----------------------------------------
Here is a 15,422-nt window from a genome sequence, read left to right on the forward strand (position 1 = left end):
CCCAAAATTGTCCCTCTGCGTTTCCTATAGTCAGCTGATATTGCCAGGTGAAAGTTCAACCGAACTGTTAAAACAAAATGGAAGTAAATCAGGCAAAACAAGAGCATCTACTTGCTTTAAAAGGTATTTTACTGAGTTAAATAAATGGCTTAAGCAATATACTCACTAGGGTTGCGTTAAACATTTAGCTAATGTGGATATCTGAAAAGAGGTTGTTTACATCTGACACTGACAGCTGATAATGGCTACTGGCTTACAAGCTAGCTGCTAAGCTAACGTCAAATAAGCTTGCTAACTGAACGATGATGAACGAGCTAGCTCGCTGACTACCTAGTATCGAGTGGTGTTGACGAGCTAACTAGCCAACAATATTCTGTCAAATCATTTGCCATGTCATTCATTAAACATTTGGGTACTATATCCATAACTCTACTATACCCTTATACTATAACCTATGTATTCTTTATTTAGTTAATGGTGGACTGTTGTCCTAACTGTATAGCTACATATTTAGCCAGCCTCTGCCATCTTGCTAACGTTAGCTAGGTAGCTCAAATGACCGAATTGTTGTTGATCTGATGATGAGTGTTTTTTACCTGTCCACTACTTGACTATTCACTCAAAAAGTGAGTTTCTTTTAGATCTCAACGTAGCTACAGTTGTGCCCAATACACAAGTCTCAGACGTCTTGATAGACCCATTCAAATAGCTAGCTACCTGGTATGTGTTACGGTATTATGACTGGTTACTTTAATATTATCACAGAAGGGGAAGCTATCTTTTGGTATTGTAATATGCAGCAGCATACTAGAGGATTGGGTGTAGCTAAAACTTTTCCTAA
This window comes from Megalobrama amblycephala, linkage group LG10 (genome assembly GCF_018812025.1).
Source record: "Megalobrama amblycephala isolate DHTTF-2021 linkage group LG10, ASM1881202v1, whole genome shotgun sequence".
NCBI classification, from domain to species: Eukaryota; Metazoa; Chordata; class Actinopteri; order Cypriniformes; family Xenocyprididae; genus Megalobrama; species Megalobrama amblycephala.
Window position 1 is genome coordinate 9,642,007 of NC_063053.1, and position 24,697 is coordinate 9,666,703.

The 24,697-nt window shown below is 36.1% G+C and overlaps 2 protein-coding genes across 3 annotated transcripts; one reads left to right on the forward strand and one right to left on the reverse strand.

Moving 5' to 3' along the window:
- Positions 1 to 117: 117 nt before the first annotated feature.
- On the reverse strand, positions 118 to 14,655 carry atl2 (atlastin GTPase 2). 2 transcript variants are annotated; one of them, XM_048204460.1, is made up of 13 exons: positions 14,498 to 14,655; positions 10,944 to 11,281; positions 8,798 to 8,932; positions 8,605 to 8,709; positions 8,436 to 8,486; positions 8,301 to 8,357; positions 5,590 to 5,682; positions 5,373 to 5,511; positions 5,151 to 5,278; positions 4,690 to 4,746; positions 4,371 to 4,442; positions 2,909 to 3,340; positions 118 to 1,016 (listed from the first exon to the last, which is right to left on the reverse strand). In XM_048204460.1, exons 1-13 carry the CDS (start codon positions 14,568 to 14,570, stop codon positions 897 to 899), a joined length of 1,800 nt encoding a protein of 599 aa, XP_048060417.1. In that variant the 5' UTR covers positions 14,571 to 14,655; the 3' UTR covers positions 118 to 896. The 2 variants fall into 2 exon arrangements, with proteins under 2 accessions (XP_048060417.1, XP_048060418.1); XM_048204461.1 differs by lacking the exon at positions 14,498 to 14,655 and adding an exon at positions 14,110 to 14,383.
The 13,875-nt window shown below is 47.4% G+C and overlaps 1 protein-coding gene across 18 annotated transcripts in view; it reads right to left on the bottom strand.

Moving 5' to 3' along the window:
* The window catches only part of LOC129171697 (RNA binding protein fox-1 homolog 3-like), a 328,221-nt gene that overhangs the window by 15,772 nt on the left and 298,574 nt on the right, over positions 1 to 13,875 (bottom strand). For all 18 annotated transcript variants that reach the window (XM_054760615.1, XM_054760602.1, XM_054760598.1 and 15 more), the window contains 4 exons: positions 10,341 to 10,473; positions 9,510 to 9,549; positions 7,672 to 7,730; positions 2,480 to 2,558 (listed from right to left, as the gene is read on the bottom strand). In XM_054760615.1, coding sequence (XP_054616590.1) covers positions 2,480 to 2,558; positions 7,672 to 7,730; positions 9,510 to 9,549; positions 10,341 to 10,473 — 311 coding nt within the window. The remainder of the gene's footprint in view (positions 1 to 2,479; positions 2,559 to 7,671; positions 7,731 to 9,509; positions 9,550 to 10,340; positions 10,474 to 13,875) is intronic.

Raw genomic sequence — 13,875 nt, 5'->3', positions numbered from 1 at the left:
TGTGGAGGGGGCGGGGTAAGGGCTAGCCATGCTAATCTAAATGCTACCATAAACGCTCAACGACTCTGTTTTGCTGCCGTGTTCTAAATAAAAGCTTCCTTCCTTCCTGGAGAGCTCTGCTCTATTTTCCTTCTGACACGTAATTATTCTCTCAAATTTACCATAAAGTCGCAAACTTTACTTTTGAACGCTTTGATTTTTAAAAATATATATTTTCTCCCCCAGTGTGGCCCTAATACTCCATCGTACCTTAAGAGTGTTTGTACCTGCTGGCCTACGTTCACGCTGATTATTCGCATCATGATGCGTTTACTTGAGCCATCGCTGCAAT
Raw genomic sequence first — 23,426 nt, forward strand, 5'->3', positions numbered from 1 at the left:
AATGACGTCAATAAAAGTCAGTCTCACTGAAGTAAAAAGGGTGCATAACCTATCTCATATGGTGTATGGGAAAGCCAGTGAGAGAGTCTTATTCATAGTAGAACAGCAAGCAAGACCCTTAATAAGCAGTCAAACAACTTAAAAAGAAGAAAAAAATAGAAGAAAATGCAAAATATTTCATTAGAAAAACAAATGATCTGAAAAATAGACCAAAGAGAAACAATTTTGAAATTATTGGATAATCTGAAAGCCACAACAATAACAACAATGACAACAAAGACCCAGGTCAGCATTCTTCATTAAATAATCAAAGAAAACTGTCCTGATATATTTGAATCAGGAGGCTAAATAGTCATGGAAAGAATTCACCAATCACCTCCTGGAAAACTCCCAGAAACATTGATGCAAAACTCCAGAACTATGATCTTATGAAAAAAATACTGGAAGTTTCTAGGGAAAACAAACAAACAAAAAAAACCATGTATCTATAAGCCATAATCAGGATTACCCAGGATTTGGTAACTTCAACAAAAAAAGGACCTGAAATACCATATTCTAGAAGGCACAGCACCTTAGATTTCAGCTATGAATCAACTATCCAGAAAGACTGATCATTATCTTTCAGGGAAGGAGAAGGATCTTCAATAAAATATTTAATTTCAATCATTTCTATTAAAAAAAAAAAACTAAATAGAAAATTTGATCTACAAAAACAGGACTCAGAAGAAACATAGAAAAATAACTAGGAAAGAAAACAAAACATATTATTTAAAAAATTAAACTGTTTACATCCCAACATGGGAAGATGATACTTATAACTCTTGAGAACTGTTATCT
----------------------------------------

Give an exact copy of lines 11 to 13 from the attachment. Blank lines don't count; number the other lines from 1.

The 13,875-nt window shown below is 47.4% G+C and overlaps 1 protein-coding gene across 18 annotated transcripts in view; it reads right to left on the bottom strand.

Moving 5' to 3' along the window:
* The window catches only part of LOC129171697 (RNA binding protein fox-1 homolog 3-like), a 328,221-nt gene that overhangs the window by 15,772 nt on the left and 298,574 nt on the right, over positions 1 to 13,875 (bottom strand). For all 18 annotated transcript variants that reach the window (XM_054760615.1, XM_054760602.1, XM_054760598.1 and 15 more), the window contains 4 exons: positions 10,341 to 10,473; positions 9,510 to 9,549; positions 7,672 to 7,730; positions 2,480 to 2,558 (listed from right to left, as the gene is read on the bottom strand). In XM_054760615.1, coding sequence (XP_054616590.1) covers positions 2,480 to 2,558; positions 7,672 to 7,730; positions 9,510 to 9,549; positions 10,341 to 10,473 — 311 coding nt within the window. The remainder of the gene's footprint in view (positions 1 to 2,479; positions 2,559 to 7,671; positions 7,731 to 9,509; positions 9,550 to 10,340; positions 10,474 to 13,875) is intronic.